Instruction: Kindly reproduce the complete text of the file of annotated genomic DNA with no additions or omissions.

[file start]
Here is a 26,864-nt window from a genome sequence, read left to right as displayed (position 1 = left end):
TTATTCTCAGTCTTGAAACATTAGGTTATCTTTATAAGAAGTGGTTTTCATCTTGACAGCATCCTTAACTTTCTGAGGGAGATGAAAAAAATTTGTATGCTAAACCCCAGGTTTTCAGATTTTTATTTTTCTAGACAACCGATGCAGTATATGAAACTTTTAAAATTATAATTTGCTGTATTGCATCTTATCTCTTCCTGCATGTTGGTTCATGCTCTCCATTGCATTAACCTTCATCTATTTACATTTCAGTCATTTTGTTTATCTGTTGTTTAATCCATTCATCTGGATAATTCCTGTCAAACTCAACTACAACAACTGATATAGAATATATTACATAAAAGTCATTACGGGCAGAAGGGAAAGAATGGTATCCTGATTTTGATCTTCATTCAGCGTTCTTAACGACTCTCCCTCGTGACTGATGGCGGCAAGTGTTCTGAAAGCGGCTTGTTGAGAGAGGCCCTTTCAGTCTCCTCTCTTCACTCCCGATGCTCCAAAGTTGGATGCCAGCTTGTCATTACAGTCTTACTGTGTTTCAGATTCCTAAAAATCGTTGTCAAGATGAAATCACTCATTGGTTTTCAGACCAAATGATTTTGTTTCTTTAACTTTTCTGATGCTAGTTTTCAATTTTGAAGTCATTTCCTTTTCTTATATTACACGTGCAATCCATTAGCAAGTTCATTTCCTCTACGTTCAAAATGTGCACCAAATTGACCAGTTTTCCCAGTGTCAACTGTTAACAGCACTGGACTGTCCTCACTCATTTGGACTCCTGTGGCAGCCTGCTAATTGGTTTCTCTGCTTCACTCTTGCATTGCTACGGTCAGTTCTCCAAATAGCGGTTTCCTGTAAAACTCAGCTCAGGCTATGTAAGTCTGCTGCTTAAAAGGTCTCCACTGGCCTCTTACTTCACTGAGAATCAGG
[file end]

Here is a 26,864-nt window from a genome sequence, read left to right as displayed (position 1 = left end):
TTATTCTCAGTCTTGAAACATTAGGTTATCTTTATAAGAAGTGGTTTTCATCTTGACAGCATCCTTAACTTTCTGAGGGAGATGAAAAAAATTTGTATGCTAAACCCCAGGTTTTCAGATTTTTATTTTTCTAGACAACCGATGCAGTATATGAAACTTTTAAAATTATAATTTGCTGTATTGCATCTTATCTCTTCCTGCATGTTGGTTCATGCTCTCCATTGCATTAACCTTCATCTATTTACATTTCAGTCATTTTGTTTATCTGTTGTTTAATCCATTCATCTGGATAATTCCTGTCAAACTCAACTACAACAACTGATATAGAATATATTACATAAAAGTCATTACGGGCAGAAGGGAAAGAATGGTATCCTGATTTTGATCTTCATTCAGCGTTCTTAACGACTCTCCCTCGTGACTGATGGCGGCAAGTGTTCTGAAAGCGGCTTGTTGAGAGAGGCCCTTTCAGTCTCCTCTCTTCACTCCCGATGCTCCAAAGTTGGATGCCAGCTTGTCATTACAGTCTTACTGTGTTTCAGATTCCTAAAAATCGTTGTCAAGATGAAATCACTCATTGGTTTTCAGACCAAATGATTTTGTTTCTTTAACTTTTCTGATGCTAGTTTTCAATTTTGAAGTCATTTCCTTTTCTTATATTACACGTGCAATCCATTAGCAAGTTCATTTCCTCTACGTTCAAAATGTGCACCAAATTGACCAGTTTTCCCAGTGTCAACTGTTAACAGCACTGGACTGTCCTCACTCATTTGGACTCCTGTGGCAGCCTGCTAATTGGTTTCTCTGCTTCACTCTTGCATTGCTACGGTCAGTTCTCCAAATAGCGGTTTCCTGTAAAACTCAGCTCAGGCTATGTAAGTCTGCTGCTTAAAAGGTCTCCACTGGCCTCTTACTTCACTGAGAATCAGG